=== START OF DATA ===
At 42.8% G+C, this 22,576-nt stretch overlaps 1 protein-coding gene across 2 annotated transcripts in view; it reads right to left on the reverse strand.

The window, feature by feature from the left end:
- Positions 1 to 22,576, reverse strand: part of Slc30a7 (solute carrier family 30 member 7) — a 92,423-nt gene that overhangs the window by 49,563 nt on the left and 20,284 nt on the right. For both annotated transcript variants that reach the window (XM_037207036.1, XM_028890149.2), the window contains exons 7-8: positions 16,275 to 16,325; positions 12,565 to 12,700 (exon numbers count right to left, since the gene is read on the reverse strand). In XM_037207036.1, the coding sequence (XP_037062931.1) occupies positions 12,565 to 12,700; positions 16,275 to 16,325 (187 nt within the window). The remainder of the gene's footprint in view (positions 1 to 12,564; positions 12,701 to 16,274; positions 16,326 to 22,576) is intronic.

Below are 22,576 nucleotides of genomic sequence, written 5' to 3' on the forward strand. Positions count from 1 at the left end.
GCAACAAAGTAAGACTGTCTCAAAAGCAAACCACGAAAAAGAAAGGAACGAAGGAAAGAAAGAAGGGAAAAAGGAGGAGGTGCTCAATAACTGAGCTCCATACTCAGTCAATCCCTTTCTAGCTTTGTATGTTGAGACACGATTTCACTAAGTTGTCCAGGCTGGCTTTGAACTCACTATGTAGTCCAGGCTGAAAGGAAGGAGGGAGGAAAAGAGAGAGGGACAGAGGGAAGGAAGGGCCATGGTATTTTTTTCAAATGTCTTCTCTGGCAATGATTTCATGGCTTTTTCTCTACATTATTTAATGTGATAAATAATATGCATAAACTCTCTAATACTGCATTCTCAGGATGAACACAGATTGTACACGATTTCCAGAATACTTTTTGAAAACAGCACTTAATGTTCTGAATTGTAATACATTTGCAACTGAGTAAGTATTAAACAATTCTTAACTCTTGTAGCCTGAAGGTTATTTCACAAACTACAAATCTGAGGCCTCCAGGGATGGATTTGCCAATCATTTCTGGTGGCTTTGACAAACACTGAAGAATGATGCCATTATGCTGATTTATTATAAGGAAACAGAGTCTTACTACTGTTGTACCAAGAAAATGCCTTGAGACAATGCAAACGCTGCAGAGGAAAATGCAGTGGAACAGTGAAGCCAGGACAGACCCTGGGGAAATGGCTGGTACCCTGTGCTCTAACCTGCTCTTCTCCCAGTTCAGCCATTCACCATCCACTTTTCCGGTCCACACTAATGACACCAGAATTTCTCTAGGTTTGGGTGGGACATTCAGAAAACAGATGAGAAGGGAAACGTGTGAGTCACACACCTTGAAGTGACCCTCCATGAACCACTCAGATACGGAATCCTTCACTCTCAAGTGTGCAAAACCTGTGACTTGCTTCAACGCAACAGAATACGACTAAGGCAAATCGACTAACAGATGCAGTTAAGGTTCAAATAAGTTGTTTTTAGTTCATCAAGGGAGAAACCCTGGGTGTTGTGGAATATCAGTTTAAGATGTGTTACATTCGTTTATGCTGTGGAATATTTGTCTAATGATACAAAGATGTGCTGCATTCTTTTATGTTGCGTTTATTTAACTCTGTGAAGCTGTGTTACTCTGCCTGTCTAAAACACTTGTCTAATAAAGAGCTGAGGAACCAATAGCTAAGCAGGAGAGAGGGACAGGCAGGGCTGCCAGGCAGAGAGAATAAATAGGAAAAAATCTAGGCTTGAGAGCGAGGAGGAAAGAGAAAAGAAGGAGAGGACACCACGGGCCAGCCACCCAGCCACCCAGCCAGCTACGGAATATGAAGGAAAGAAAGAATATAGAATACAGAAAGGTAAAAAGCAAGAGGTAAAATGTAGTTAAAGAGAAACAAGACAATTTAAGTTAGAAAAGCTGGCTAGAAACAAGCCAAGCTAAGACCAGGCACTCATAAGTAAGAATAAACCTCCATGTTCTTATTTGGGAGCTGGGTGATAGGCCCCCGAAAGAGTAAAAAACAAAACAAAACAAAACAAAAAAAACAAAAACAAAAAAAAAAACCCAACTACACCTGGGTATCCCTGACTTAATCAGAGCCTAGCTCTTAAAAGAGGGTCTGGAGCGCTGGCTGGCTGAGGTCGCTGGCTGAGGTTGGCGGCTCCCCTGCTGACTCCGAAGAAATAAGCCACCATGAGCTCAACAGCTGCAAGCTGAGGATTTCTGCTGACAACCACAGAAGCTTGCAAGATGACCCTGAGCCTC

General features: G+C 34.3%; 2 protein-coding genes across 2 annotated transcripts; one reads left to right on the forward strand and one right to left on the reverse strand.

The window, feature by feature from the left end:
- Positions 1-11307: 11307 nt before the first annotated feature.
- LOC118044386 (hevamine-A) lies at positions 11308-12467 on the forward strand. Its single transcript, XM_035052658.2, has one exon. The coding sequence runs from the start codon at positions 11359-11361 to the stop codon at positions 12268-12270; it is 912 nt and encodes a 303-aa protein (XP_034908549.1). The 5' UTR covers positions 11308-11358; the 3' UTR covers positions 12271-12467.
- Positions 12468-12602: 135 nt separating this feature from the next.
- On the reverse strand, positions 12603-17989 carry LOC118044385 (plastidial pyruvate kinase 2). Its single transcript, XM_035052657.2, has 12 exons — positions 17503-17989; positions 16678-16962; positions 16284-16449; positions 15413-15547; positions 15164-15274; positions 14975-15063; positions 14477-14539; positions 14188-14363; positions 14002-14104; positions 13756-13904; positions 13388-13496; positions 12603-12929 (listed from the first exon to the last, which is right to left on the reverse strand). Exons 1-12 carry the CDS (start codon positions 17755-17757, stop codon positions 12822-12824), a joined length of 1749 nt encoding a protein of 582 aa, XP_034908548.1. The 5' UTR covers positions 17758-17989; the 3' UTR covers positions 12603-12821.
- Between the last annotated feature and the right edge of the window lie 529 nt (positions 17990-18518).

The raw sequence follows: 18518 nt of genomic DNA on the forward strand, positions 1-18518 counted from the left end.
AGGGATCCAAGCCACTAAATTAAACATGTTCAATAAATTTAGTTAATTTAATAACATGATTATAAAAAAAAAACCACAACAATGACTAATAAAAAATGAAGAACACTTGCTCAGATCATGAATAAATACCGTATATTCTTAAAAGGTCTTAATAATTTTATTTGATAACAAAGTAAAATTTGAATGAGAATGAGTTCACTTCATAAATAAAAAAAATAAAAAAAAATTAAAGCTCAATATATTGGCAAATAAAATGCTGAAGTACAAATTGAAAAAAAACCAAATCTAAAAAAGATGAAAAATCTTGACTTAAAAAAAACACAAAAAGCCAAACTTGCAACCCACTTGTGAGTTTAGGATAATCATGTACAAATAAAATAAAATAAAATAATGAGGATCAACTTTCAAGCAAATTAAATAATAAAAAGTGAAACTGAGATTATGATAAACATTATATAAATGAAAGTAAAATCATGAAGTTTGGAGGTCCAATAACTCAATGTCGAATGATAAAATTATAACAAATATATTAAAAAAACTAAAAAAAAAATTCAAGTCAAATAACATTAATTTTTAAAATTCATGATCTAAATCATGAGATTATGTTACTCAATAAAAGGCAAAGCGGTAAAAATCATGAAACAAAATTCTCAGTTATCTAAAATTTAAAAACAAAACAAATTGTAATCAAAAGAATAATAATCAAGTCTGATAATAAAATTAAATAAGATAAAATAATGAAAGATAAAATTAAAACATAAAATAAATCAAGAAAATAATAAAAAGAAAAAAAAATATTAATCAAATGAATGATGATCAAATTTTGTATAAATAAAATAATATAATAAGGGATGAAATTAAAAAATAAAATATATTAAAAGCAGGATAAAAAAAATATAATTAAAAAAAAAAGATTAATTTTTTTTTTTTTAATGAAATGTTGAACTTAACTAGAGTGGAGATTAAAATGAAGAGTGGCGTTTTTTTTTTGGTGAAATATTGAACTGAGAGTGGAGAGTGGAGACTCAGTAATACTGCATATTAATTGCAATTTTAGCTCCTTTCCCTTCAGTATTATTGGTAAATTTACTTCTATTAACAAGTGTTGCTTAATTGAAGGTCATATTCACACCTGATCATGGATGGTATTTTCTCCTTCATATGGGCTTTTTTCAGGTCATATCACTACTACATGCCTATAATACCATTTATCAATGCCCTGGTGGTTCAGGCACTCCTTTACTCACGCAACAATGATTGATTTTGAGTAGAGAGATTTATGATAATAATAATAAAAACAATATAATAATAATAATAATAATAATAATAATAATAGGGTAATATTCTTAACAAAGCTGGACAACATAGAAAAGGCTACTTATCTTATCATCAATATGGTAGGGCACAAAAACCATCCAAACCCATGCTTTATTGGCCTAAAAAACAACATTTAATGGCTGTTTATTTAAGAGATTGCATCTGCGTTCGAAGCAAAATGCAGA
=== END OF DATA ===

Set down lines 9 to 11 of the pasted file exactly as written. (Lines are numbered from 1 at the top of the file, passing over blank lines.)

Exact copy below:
- LOC118044386 (hevamine-A) lies at positions 11308-12467 on the forward strand. Its single transcript, XM_035052658.2, has one exon. The coding sequence runs from the start codon at positions 11359-11361 to the stop codon at positions 12268-12270; it is 912 nt and encodes a 303-aa protein (XP_034908549.1). The 5' UTR covers positions 11308-11358; the 3' UTR covers positions 12271-12467.
- Positions 12468-12602: 135 nt separating this feature from the next.
- On the reverse strand, positions 12603-17989 carry LOC118044385 (plastidial pyruvate kinase 2). Its single transcript, XM_035052657.2, has 12 exons — positions 17503-17989; positions 16678-16962; positions 16284-16449; positions 15413-15547; positions 15164-15274; positions 14975-15063; positions 14477-14539; positions 14188-14363; positions 14002-14104; positions 13756-13904; positions 13388-13496; positions 12603-12929 (listed from the first exon to the last, which is right to left on the reverse strand). Exons 1-12 carry the CDS (start codon positions 17755-17757, stop codon positions 12822-12824), a joined length of 1749 nt encoding a protein of 582 aa, XP_034908548.1. The 5' UTR covers positions 17758-17989; the 3' UTR covers positions 12603-12821.